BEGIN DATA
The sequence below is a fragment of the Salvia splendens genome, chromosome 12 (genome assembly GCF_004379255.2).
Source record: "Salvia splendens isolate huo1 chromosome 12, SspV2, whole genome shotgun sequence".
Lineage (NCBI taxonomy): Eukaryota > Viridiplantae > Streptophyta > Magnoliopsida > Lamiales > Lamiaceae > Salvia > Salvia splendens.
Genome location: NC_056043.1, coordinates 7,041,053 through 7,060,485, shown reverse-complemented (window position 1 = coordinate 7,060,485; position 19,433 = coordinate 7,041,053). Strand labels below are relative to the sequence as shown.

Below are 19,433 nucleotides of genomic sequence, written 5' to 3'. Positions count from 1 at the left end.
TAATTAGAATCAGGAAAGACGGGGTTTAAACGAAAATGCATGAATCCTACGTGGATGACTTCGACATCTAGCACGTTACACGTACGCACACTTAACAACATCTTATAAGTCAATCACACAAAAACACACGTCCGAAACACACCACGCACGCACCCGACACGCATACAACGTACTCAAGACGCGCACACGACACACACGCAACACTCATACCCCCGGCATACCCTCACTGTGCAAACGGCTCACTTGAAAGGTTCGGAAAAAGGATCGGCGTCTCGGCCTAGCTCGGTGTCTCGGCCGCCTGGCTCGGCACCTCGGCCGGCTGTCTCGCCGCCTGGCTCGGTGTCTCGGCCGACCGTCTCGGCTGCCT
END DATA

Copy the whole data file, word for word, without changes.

The sequence below is a fragment of the Salvia splendens genome, chromosome 12 (genome assembly GCF_004379255.2).
Source record: "Salvia splendens isolate huo1 chromosome 12, SspV2, whole genome shotgun sequence".
Lineage (NCBI taxonomy): Eukaryota > Viridiplantae > Streptophyta > Magnoliopsida > Lamiales > Lamiaceae > Salvia > Salvia splendens.
Genome location: NC_056043.1, coordinates 7,041,053 through 7,060,485, shown reverse-complemented (window position 1 = coordinate 7,060,485; position 19,433 = coordinate 7,041,053). Strand labels below are relative to the sequence as shown.

Below are 19,433 nucleotides of genomic sequence, written 5' to 3'. Positions count from 1 at the left end.
TAATTAGAATCAGGAAAGACGGGGTTTAAACGAAAATGCATGAATCCTACGTGGATGACTTCGACATCTAGCACGTTACACGTACGCACACTTAACAACATCTTATAAGTCAATCACACAAAAACACACGTCCGAAACACACCACGCACGCACCCGACACGCATACAACGTACTCAAGACGCGCACACGACACACACGCAACACTCATACCCCCGGCATACCCTCACTGTGCAAACGGCTCACTTGAAAGGTTCGGAAAAAGGATCGGCGTCTCGGCCTAGCTCGGTGTCTCGGCCGCCTGGCTCGGCACCTCGGCCGGCTGTCTCGCCGCCTGGCTCGGTGTCTCGGCCGACCGTCTCGGCTGCCT